bullace

Definitions

  • WordNet 3.6
    • n bullace small wild or half-domesticated Eurasian plum bearing small ovoid fruit in clusters
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Webster's Revised Unabridged Dictionary
    • n Bullace (Bot) A small European plum (Prunus communis, var. insitita). See Plum.
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Century Dictionary and Cyclopedia
    • n bullace A species of plum, Prunus insititia, a native of Asia Minor and southern Europe, but now naturalized and cultivated further north. It differs from the common plum, P. domestica, chiefly in its spiny branches. The fruit is used like damsons.
    • n bullace The popular name of Melicocca bijuga, a common West Indian tree, producing a green egg-shaped fruit with a pleasant vinous and aromatic flavor.
    • n bullace In the United States, the muscadine grape, Vitis vulpina.
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Chambers's Twentieth Century Dictionary
    • n Bullace bool′lās a shrub closely allied to the sloe and the plum, its fruit making excellent pies or tarts.
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Etymology

Webster's Revised Unabridged Dictionary
OE. bolas, bolace, OF. beloce,; of Celtic origin; cf. Arm. bolos, polos, Gael. bulaistear,
Chambers's Twentieth Century Dictionary
O. Fr. beloce, of uncertain origin; prob. Celt.

Usage

In literature:

Bullace, chestnuts, hazel nuts, walnuts, filberts, grapes, medlars.
"Enquire Within Upon Everything" by Anonymous
These, and the mulberry, are the most common; next are the bullace and damson.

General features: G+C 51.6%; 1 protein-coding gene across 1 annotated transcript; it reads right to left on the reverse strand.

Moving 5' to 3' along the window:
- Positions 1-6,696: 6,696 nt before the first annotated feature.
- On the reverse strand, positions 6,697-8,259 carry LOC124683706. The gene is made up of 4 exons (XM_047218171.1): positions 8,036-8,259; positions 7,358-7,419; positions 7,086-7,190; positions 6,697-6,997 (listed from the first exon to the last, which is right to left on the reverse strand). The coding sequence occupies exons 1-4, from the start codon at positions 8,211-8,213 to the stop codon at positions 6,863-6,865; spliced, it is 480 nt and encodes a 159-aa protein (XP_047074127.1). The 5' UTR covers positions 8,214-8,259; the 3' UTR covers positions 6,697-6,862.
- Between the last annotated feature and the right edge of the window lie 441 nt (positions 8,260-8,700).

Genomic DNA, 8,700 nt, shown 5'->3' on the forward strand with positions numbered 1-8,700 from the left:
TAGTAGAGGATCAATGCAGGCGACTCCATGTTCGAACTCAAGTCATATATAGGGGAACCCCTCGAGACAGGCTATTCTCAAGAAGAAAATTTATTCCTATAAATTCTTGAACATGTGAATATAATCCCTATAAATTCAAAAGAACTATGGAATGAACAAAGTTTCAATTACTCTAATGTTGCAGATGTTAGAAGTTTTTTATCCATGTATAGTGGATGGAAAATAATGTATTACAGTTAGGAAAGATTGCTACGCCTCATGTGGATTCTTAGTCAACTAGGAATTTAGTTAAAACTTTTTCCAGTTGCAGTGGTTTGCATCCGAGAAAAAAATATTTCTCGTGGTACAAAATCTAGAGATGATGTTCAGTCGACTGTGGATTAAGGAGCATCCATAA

"Journals of Travels in Assam, Burma, Bhootan, Afghanistan and TheNeighbouring Countries" by William Griffith
The intermediate links of this connexion are the bullace, muscle, damacene, &c., of all which there are many varieties.
"Mirror of Literature, Amusement, and Instruction, No. 276" by Various
There are nuts, too, here, and large sloes or wild bullace.
"Nature Near London" by Richard Jefferies
Then there were the bullace vines, in the woods beyond the tanyard!
"The Colonel's Dream" by Charles W. Chesnutt
Crex, the white bullace, 451.
"Notes and Queries, Index of Volume 3, January-June, 1851" by Various
Green gooseberries, morello cherries, currants, green gages, or bullace, may be done the same way.
"The Cook's Oracle; and Housekeeper's Manual" by William Kitchiner
To every quart of full ripe bullace, add a quarter of a pound of loaf sugar finely powdered.
"The Cook and Housekeeper's Complete and Universal Dictionary; Including a System of Modern Cookery, in all Its Various Branches," by Mary Eaton
There they also found grapes so prodigiously large, that they seemed more like bullace than grapes.
"The History of Virginia, in Four Parts" by Robert Beverley
The first visitor to appear was none but Miss Bullace, whose recitation of "The Lady's 'Yes'" had so peculiarly inspirited Fanny.
"Memoirs of a Midget" by Walter de la Mare
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In poetry:

Let the bullace bide till frosts have ceased,
The blackthorn loiter long;
Undaunted by the blustering east,
Thou burgeonest into song.
"A March Minstrel" by Alfred Austin